Doesn't have to be bright but its not rocket science to sort and saves a good deal of time.
Every one of the people here who work on site will know the times when some plum plugs in masses of halogens and overloads the system to the point where the transformers start cutting out. Total pain in the backside tracking the problem though.

Offline demographic

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Re: 110v transformer systainer?
« Reply #19 on: March 25, 2016, 04:35 PM »
I absolutely hate 110v but don't have the option on some jobs annoyingly
« Last Edit: March 25, 2016, 04:47 PM by demographic »

Offline Festoolfootstool

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Re: 110v transformer systainer?
« Reply #20 on: March 25, 2016, 04:38 PM »
I absolutely hate 110v but don't have the option on some jobs annoyingly
If the milk turns out to be sour, I ain't the kind of **** to drink it.......

Why do Festool accessories only have a two month guarantee here in the UK ?

Offline jmbfestool

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Re: 110v transformer systainer?
« Reply #21 on: March 25, 2016, 05:54 PM »
I absolutely hate 110v but don't have the option on some jobs annoyingly
« Last Edit: March 25, 2016, 05:57 PM by jmbfestool »
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Offline joiner1970

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Re: 110v transformer systainer?
« Reply #22 on: March 25, 2016, 06:20 PM »
Homemade carrot cake from one of mine the other week lol


Offline Nickhead

  • Posts: 23
Re: 110v transformer systainer?
« Reply #23 on: March 26, 2016, 02:19 PM »
I've just ordered a t-loc 3,

By my measurements the sealed part of the 110v transformer will fit in a 3, I'll relocate the switches and wires to the sides.

Watch this space!!

Offline demographic

  • Posts: 316
Re: 110v transformer systainer?
« Reply #24 on: March 26, 2016, 03:48 PM »
I've just ordered a t-loc 3,

By my measurements the sealed part of the 110v transformer will fit in a 3, I'll relocate the switches and wires to the sides.

Watch this space!!

If you had an attic lid you might be able to stick led strip in there and have a worklight as well.

Offline Billy stray

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Re: 110v transformer systainer?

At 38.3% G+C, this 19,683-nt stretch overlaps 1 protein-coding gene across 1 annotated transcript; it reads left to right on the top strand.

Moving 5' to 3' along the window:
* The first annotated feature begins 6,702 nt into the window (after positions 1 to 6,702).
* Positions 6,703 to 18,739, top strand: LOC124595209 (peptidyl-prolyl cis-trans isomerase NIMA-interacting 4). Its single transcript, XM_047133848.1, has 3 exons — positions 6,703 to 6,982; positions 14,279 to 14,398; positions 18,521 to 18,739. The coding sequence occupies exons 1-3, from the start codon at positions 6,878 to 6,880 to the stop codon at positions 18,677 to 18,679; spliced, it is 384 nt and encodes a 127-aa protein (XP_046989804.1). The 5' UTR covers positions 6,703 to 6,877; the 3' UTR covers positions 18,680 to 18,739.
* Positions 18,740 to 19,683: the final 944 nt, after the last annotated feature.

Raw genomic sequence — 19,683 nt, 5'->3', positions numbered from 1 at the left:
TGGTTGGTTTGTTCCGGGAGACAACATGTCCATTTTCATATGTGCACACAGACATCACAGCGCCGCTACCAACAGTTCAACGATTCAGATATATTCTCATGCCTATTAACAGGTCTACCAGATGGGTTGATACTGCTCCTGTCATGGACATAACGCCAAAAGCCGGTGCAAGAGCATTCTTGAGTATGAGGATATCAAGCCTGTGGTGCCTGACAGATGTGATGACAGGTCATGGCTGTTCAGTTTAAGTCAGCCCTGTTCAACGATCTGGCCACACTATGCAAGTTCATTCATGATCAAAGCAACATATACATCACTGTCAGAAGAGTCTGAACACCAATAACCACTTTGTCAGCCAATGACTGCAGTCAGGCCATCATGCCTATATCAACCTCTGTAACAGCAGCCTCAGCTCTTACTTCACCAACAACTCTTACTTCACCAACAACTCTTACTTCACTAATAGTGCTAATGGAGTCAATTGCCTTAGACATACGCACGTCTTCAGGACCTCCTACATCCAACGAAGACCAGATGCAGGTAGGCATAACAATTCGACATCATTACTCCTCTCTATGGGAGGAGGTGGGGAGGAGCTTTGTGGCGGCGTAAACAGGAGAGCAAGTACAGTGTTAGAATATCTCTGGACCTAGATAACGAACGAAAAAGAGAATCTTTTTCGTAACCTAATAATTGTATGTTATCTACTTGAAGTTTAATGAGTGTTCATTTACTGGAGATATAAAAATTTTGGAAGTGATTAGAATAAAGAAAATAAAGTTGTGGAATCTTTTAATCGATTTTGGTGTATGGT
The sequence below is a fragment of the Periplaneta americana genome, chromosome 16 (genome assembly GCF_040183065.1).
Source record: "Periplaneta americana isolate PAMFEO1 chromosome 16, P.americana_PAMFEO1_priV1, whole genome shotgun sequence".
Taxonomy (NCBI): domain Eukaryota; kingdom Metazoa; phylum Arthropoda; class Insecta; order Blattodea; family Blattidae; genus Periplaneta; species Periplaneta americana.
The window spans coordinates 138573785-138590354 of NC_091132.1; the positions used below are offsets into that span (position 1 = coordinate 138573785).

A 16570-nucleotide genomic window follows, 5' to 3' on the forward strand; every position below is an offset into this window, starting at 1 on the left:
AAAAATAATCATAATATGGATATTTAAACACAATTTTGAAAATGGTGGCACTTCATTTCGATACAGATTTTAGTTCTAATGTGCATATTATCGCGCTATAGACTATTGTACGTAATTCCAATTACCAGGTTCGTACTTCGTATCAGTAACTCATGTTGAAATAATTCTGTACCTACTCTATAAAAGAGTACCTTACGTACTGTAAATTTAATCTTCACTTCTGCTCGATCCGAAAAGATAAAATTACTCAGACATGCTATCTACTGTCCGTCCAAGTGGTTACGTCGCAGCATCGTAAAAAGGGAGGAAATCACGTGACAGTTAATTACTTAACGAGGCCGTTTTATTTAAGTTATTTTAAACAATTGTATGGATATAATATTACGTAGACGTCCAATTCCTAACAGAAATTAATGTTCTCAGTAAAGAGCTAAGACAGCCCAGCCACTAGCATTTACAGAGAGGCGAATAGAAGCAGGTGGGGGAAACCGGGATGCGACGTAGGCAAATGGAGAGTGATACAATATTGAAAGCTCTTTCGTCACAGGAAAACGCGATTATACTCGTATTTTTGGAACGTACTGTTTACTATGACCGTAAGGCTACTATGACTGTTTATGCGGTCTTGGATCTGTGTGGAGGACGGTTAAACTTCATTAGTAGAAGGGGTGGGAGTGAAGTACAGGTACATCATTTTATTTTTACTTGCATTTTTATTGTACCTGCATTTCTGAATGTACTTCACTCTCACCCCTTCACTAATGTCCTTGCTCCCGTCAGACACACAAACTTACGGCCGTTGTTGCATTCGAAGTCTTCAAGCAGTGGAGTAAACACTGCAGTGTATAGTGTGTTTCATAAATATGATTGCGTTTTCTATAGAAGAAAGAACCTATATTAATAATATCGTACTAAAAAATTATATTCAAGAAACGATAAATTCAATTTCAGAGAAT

« Reply #25 on: March 26, 2016, 04:46 PM »
I'm from the states, why do you need a transformer are the tools sold wired differently over there ?
Billy

Offline joiner1970

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Re: 110v transformer systainer?
« Reply #26 on: March 26, 2016, 05:15 PM »
I'm from the states, why do you need a transformer are the tools sold wired differently over there ?
No 110v is for construction site use here

Offline jmbfestool

  • Posts: 6567
Re: 110v transformer systainer?
« Reply #27 on: March 26, 2016, 05:32 PM »
I'm from the states, why do you need a transformer are the tools sold wired differently over there ?

No the motors are different voltage.  110v is for cowboy trades man and 240v are for the elite trades man.  [eek]
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Offline Holmz

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Re: 110v transformer systainer?
« Reply #28 on: March 26, 2016, 05:33 PM »
I'm from the states, why do you need a transformer are the tools sold wired differently over there ?

Yes; the rest of the world is on 230v single phase, but UK construction is 1/2 @110v which is also 2-phase. Japan is is also 100v.

Offline Rip Van Winkle

  • Posts: 270
Re: 110v transformer systainer?
« Reply #29 on: March 26, 2016, 06:21 PM »
I'm from the states, why do you need a transformer are the tools sold wired differently over there ?

Yes; the rest of the world is on 230v single phase, but UK construction is 1/2 @110v which is also 2-phase. Japan is is also 100v.

In the US 2-Phase actually refers to an early type of electrical power used in some industrialized areas, such as Philadelphia, NY, and I think St. Louis. The individual energized wires had there phases offset by 90 degrees.

The 110v power used in the UK would be refered to as Split-Phase.



Offline joiner1970

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Re: 110v transformer systainer?
« Reply #30 on: March 26, 2016, 06:26 PM »
I'm from the states, why do you need a transformer are the tools sold wired differently over there ?

No the motors are different voltage.  110v is for cowboy trades man and 240v are for the elite trades man.  [eek]
No 110v is for pros and 240v is for diy lol ;-)

Offline Billy stray

  • Posts: 281
Re: 110v transformer systainer?
« Reply #31 on: March 26, 2016, 06:38 PM »
I'm from the states, why do you need a transformer are the tools sold wired differently over there ?

No the motors are different voltage.  110v is for cowboy trades man and 240v are for the elite trades man.  [eek]

Here in the states being a cowboy is a cmpliment, it means your a hard as nails person
« Last Edit: March 26, 2016, 07:58 PM by Billy stray »
Billy

Offline msc

  • Posts: 94
Re: 110v transformer systainer?
« Reply #32 on: March 26, 2016, 06:40 PM »